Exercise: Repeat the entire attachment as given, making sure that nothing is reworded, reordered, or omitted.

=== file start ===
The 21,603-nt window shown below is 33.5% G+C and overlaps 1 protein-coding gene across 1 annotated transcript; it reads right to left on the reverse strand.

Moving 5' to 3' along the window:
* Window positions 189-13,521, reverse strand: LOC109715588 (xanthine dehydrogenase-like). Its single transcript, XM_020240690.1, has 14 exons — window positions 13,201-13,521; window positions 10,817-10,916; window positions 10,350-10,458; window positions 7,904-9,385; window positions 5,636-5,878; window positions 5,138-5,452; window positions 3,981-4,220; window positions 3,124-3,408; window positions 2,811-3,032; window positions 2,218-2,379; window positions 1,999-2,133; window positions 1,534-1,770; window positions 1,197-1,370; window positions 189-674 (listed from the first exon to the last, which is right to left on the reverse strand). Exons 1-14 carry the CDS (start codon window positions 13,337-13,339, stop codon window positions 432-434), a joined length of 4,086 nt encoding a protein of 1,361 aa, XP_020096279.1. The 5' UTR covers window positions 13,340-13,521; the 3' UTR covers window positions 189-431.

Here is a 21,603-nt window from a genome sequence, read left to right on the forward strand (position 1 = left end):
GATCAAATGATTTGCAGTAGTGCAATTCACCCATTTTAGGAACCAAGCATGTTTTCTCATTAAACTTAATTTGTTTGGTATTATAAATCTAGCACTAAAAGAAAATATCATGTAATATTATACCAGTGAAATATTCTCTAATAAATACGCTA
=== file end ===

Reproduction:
The 21,603-nt window shown below is 33.5% G+C and overlaps 1 protein-coding gene across 1 annotated transcript; it reads right to left on the reverse strand.

Moving 5' to 3' along the window:
* Window positions 189-13,521, reverse strand: LOC109715588 (xanthine dehydrogenase-like). Its single transcript, XM_020240690.1, has 14 exons — window positions 13,201-13,521; window positions 10,817-10,916; window positions 10,350-10,458; window positions 7,904-9,385; window positions 5,636-5,878; window positions 5,138-5,452; window positions 3,981-4,220; window positions 3,124-3,408; window positions 2,811-3,032; window positions 2,218-2,379; window positions 1,999-2,133; window positions 1,534-1,770; window positions 1,197-1,370; window positions 189-674 (listed from the first exon to the last, which is right to left on the reverse strand). Exons 1-14 carry the CDS (start codon window positions 13,337-13,339, stop codon window positions 432-434), a joined length of 4,086 nt encoding a protein of 1,361 aa, XP_020096279.1. The 5' UTR covers window positions 13,340-13,521; the 3' UTR covers window positions 189-431.

Here is a 21,603-nt window from a genome sequence, read left to right on the forward strand (position 1 = left end):
GATCAAATGATTTGCAGTAGTGCAATTCACCCATTTTAGGAACCAAGCATGTTTTCTCATTAAACTTAATTTGTTTGGTATTATAAATCTAGCACTAAAAGAAAATATCATGTAATATTATACCAGTGAAATATTCTCTAATAAATACGCTA